After an extensive consultation and planning phase, STILL implemented a perfectly coordinated combination of six automated series industrial trucks (three MX-X order picking stacker trucks and three EXV high lift pallet trucks) at Danfoss, including all system components. "In line with current production and material requirements, the warehouse was divided into a fully automated area with narrow aisles and a semi-automated area with more space for manual order picking," explains Wabnitz. "Peaks in orders can be responded to flexibly with an increase in vehicles." The Tinglev warehouse is a true benchmark project: Danfoss is currently building a modern distribution centre in Rødekro using the same technology by STILL. It is designed for the automated operation of twelve MX-X order picking stacker trucks and five EXV high lift pallet trucks.

All AGVs are equipped with the so-called standardised iGo systems automation kit. A modular technology that is almost the same for all applications. The AGVs are manufactured in the same factories as the manual series vehicles. As most components are similar, it is possible to equip the series production vehicles with a so-called automation interface onto which the automation modules can be plugged. In order for the trucks to be able to move independently throughout the warehouse area, various navigation technologies work together. With STILL iGo insights and the additionally integrated ELOshield safety system, driverless transport logistics at Danfoss is also equipped with two further innovative technologies. With iGo insights, STILL offers an artificial intelligence (AI)-based tool that filters out correlations from the wealth of process information collected in the cloud so that specific recommendations for action can be derived. This enables Danfoss to further optimise the availability and performance efficiency of the system. The intelligent tool uses the principle of machine learning to improve system performance. All data collected by the control system over a longer period of time is uploaded to the cloud for evaluation and can be accessed online at any time via the encrypted web portal.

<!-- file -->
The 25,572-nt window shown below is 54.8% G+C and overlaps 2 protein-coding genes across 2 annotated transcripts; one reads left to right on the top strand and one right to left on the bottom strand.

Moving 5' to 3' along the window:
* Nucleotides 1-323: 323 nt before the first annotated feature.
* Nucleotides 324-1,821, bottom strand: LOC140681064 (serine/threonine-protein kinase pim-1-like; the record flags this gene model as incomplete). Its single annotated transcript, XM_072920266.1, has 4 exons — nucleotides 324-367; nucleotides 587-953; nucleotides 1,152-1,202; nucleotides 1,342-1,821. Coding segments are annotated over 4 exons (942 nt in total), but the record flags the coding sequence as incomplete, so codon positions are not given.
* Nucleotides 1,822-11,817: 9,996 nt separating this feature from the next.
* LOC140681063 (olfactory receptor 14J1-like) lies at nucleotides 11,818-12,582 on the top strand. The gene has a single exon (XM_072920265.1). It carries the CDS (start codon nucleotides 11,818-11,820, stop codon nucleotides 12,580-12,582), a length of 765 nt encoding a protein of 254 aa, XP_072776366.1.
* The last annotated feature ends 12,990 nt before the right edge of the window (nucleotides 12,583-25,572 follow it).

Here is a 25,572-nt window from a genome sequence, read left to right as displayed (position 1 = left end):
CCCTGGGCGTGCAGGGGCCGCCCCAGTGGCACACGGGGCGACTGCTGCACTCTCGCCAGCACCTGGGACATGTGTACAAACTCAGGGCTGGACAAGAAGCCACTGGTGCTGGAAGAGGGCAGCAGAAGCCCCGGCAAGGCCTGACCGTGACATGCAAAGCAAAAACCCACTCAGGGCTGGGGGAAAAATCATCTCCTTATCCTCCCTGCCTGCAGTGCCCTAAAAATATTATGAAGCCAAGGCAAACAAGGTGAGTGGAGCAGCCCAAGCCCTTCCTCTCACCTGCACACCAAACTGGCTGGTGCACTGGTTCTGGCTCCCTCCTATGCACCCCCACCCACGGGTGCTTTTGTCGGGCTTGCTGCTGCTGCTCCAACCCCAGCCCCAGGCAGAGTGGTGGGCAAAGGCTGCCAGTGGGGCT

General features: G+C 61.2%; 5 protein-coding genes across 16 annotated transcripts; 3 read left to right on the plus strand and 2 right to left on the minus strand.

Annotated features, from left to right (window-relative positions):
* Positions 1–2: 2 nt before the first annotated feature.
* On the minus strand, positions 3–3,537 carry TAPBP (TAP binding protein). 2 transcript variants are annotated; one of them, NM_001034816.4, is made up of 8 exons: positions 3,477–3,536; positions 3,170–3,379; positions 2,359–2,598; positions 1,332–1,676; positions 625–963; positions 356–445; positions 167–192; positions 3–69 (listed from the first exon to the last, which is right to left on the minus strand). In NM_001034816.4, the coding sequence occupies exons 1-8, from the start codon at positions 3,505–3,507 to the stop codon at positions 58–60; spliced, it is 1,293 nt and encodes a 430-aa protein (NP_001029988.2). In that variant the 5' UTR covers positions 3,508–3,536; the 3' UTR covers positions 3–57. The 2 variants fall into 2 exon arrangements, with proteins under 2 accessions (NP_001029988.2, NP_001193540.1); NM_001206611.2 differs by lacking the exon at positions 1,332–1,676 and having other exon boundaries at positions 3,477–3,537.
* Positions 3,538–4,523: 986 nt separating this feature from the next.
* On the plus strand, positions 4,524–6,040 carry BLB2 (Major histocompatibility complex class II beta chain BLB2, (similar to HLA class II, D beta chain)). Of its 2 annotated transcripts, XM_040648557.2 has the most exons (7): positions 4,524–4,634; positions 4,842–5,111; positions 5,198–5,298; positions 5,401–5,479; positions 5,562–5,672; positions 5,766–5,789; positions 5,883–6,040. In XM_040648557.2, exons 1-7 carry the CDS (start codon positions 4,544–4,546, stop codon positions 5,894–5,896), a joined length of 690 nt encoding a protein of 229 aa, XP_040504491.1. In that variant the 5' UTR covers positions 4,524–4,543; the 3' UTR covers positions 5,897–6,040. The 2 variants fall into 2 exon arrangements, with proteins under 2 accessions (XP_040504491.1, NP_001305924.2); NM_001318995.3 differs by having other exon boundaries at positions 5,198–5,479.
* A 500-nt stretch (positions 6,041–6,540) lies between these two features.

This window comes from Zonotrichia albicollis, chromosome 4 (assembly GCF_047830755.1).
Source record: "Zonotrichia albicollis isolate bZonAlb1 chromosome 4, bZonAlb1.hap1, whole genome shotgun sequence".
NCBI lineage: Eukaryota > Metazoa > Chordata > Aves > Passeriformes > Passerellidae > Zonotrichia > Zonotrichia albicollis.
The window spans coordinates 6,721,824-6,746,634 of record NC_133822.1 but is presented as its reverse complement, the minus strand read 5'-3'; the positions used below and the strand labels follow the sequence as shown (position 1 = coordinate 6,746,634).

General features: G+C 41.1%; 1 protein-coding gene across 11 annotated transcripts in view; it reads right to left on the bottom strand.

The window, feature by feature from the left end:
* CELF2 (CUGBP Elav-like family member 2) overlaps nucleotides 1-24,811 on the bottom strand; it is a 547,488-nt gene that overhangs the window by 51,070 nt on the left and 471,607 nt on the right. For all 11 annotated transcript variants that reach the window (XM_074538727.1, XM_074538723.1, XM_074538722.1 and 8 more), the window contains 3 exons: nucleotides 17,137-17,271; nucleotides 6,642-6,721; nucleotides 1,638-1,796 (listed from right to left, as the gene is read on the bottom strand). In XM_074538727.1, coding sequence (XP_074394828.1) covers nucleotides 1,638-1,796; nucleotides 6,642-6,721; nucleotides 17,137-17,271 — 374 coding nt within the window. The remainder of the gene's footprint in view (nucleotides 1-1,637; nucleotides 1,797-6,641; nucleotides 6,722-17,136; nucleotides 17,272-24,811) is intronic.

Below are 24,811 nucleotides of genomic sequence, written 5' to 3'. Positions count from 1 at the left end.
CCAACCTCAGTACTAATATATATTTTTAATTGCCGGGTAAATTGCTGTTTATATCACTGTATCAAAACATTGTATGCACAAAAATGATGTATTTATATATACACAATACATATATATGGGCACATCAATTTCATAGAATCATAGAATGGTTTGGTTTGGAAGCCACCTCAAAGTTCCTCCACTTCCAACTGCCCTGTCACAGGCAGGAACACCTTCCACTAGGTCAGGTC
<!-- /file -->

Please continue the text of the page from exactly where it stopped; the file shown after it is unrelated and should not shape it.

The ELOshield system consists of several components that communicate with each other via radio and together form the all-in-one warning system. If an automated industrial truck encounters a pedestrian, the permanently installed module detects the approaching vehicle. A visual and acoustic signal is given. In case of danger, the truck is even slowed down. Each truck is automatically assigned a speed adjustment when entering and leaving the aisles. AGVs are not allowed to enter aisles where picking is taking place.

Shaping the future together

The customer is already very satisfied with the automated warehouse. "An initial analysis already showed cost savings of around 20 per cent," states Martin Jessen, Production Supervisor at the Danfoss warehouse in Tiglev. In addition, considerable time savings have been achieved, with deliveries to production every three hours, five days a week. "With full service leasing, we also always keep an eye on the warehousing costs for the next six years," he adds. Another project with STILL as automation partner is already being planned.